There is real pain just beneath the surface. Women are suffering, often in silence, at the hands of physical or mental abusers and sexual abusers or under reign of cultural patriarchy. The discussion of gender-based violence is a fairly new one for most of the church. Before we allow ourselves to retreat behind protective dogma, we must allow ourselves to feel the pain of our sisters and brothers. And we must allow ourselves to grasp the impact that male domination has had on the witness of the church in the world. We must face it, own it, and grieve it. I recommend Soong-Chan Rah’s book Prophetic Lament: A Call for Justice in Troubled Times as a good next step to understanding the healing power of lament.
It is not enough just to see the problem. We must also own our part in it, both men and women. We must examine and interrogate our language and the systems and structures we build and maintain. Does our language reflect the male and female nature of the image of God? Does it cultivate, protect, and serve the co-dominion of males and females? Are the systems and structures we build and maintain actively and consciously cultivating, protecting, and serving the image of God in women?
Go and sin no more. We must mindfully move through the world conscious of the ways that patriarchy is a fallen construct in the kingdom of men. It is at war with the Kingdom of God. We must forsake it and choose God and God’s way to peace.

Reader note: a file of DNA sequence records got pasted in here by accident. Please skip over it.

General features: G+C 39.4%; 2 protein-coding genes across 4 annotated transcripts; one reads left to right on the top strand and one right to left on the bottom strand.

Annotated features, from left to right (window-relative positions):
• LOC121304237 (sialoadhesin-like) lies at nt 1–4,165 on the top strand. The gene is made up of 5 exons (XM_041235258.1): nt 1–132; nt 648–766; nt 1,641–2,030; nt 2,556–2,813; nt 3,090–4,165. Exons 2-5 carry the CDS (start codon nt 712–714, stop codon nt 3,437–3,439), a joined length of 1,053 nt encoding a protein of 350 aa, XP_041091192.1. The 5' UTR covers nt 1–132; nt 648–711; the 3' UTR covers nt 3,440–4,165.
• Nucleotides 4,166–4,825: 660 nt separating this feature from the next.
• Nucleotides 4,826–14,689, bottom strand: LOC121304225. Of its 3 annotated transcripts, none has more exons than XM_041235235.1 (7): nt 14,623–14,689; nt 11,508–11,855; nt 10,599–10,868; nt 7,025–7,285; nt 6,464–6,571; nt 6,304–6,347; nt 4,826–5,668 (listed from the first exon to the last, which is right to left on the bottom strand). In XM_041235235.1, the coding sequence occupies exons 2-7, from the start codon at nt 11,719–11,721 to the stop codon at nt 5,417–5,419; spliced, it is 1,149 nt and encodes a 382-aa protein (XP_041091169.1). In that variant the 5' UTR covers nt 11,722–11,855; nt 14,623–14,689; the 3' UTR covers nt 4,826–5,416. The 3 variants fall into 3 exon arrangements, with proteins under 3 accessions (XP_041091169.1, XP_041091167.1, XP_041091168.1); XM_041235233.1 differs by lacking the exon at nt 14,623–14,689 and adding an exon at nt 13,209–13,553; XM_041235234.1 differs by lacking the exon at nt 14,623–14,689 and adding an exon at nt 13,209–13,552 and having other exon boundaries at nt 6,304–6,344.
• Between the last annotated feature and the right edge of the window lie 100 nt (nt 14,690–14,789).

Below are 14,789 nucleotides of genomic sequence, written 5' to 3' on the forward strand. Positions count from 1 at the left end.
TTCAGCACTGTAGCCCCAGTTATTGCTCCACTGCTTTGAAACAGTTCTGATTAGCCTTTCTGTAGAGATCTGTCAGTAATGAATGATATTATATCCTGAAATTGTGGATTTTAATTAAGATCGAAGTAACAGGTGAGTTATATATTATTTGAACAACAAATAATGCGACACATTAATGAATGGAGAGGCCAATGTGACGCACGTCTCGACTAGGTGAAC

This essay is an adapted excerpt on gender equity “The Very Good Gospel” from The Very Good Gospel: How Everything Wrong Can Be Made Right by Lisa Sharon Harper, copyright © 2016 Lisa Shanon Harper. Used by permission of WaterBrook Multnomah, an imprint of Random House, a division of Penguin Random House LLC. All rights reserved.
This essay is the fourth installation in our Chicago Declaration Series which celebrates the 50th anniversary of CSA’s founding document, the Chicago Declaration of Evangelical Social Concern. The Chicago Declaration, signed by 53 Evangelical leaders in 1973, was written as a call for Christians to engage in issues of justice and to reject racism, economic injustice, violence, and sexism. This month, we highlight essays and conversations on these justice issues in remembrance and celebration of the importance of CSA’s founding document. See our other posts in this series: The Importance of the Chicago Declaration, Reflections on Faithful Anti-Racism, and Does Jesus Want You to be Poor?
Lisa Sharon Harper is a prolific speaker, writer and activist, and is the founder and president of FreedomRoad.us, a consulting group dedicated to shrinking the narrative gap in our nation by designing forums and experiences that bring common understanding, common commitment and common action. The Very Good Gospel, which was recognized as the “2016 Book of the Year” by Englewood Review of Books, explores God’s intent for the wholeness of all relationships in light of today’s headlines. Harper is the author of several additional books, including Fortune: How Race Broke My Family and the World—and How to Repair It All, Evangelical Does Not Equal Republican…or Democrat, and coauthor of Forgive Us: Confessions of a Compromised Faith. Harper has been recognized by The Huffington Post as one of “50 Powerful Women Religious Leaders” and is considered one of the nation’s most influential voices on a faith-rooted approach to advocacy.